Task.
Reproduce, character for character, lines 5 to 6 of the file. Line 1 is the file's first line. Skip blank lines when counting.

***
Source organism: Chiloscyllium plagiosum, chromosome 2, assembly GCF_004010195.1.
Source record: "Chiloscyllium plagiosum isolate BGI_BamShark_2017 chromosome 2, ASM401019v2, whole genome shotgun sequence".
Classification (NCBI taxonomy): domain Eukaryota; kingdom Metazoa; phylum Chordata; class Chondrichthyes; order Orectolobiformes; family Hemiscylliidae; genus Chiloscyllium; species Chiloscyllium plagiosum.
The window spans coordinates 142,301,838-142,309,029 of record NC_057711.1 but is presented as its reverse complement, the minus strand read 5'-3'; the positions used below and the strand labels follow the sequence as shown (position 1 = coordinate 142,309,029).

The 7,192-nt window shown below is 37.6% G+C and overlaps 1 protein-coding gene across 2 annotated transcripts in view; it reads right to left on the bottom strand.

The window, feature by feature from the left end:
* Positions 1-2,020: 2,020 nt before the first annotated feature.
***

The 7,192-nt window shown below is 37.6% G+C and overlaps 1 protein-coding gene across 2 annotated transcripts in view; it reads right to left on the bottom strand.

The window, feature by feature from the left end: